Takao Aoki
President
Kitamaesen Co., Ltd.

Yuichiro Funabashi
Leader, Kodo Taiko Performing Arts Ensemble

January 2017

船橋裕一郎

The new year, 2017, has commenced. Last year, Kodo celebrated its milestone 35th anniversary with a colorful array of performances in many places. I would like to take this opportunity to thank you all again for your support of these commemorative events.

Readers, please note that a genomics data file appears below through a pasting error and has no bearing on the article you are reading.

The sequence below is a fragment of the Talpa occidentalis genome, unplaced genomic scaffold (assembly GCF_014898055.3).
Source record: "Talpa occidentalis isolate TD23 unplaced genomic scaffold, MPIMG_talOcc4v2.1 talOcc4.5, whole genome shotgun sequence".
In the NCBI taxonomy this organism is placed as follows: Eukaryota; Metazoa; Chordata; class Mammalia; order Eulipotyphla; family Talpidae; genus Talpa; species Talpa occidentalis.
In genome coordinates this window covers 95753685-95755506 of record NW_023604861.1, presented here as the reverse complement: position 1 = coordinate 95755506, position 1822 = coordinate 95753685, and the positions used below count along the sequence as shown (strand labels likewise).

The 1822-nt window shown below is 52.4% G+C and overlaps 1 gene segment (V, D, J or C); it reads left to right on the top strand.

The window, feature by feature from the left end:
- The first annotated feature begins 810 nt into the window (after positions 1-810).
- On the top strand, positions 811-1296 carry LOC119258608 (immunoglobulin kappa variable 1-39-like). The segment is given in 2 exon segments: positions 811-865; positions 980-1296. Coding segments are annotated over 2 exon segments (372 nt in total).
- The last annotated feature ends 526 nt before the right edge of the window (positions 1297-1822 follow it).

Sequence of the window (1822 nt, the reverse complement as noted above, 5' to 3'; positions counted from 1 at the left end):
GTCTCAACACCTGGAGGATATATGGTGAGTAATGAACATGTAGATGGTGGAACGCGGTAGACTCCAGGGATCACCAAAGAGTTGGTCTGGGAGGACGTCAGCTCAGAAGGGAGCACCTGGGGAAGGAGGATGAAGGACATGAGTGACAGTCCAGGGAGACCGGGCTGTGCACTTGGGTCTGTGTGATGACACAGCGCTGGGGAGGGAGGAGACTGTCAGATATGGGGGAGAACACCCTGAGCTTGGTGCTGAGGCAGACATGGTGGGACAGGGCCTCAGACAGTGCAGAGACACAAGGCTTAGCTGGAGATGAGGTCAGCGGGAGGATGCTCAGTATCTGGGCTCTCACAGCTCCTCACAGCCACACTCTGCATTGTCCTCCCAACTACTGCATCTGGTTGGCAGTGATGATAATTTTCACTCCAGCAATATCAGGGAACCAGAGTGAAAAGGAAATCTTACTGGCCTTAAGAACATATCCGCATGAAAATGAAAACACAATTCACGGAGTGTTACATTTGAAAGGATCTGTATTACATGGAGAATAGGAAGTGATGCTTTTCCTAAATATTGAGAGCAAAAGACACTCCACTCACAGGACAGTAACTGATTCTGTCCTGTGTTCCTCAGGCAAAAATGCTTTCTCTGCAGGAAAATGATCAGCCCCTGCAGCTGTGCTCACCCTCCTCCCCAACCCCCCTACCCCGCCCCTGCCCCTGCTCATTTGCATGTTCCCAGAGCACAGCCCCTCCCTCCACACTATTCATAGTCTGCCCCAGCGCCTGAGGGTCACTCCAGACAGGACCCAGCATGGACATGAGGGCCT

In 2017, we will present a diverse range of performances in the first six months alone, starting with the “DADAN 2017” USA Tour, a collaboration with Hatsune Miku, and encore performances of “Michi.” In the springtime, our lineup includes “Yugen,” our second major collaboration with Tamasaburo Bando, the annual “Kodo Sado Island Performances in Shukunegi,” and a “Kodo Interactive Performance” tour in Japan.